China has seen many transitions of this type, throughout its long and bloody history. But Xi understands all this well, and is attempting to transfer the personal loyalties of PLA members from their units and unit leaders, to Xi himself, personally.
Xi seems bent on forging a cult of personality. The public appearances, the charismatic speeches, and the trinkets bearing his image help to portray him as the Great Helmsman, the embodiment, as with emperors of old, of the “rule of law” to whom the PLA’s soldiers owe ultimate allegiance as Commander-in-Chief. All this is being touted as the discipline crucial to combat readiness. It is also the discipline crucial to preventing the military from spiraling out of Party control. __ http://www.the-american-interest.com/2015/02/26/the-coming-coup-in-china/
The Xi “personality cult” is reminiscent of the Hitler cult in 1930s Germany and the Emperor cult of pre WWII Japan, with its peculiar militaristic spin. The modern “cult of Putin” falls within the same basic pattern of war-mongering leader-cults.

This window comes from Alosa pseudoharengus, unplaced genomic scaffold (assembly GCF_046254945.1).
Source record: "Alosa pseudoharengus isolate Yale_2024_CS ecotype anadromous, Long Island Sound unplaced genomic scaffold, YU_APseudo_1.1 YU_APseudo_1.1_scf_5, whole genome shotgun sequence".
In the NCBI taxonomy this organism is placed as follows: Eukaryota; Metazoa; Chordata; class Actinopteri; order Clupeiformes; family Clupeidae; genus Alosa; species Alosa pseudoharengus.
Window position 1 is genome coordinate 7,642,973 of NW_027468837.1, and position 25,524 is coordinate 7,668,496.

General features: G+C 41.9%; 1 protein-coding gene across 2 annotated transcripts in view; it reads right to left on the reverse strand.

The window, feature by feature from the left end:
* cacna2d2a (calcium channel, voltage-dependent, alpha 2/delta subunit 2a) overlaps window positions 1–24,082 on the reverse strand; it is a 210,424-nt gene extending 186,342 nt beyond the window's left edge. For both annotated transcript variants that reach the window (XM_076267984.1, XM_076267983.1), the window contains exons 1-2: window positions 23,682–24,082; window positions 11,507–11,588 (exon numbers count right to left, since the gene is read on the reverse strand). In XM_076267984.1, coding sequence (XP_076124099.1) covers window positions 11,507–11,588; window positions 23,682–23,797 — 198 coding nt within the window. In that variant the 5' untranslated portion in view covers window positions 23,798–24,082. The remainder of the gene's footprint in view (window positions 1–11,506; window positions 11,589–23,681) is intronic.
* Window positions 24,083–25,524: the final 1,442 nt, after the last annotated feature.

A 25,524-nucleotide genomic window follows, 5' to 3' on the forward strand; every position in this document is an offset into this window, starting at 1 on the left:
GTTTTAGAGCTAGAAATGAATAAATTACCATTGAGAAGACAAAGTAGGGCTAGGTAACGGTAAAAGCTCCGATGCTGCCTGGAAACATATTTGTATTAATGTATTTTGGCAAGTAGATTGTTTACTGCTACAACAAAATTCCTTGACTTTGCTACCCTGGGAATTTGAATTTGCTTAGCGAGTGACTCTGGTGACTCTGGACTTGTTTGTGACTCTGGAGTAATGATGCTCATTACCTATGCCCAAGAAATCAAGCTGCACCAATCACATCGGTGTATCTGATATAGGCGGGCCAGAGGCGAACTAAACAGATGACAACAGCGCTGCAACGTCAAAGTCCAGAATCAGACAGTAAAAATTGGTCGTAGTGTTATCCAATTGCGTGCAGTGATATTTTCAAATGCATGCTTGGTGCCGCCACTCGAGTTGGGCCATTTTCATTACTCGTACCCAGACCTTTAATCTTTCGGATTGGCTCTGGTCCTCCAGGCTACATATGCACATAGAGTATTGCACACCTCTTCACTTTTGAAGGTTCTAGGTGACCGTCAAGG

Up to this point, Xi’s wars have been largely covert and deniable. But this is not likely to remain true, given the direction that China’s badly mismanaged economy is going: The economic pie is getting relatively smaller, while the numbers, ambitions, and appetites of the party / government / military leadership are undiminished — in fact, they are growing.
The China Bubble has gone global, providing many potential Chinese warlords with positions of power outside the Chinese mainland itself. From Africa to Latin America to Central Asia to Southeast Asia to Siberia, Chinese power-brokers and power-foci are dispersing to build their own fiefdoms as best they can, while within the regions of China, local government leaders plot with militia and rogue PLA officers in calculating the best time and situation in which to break away from the centre.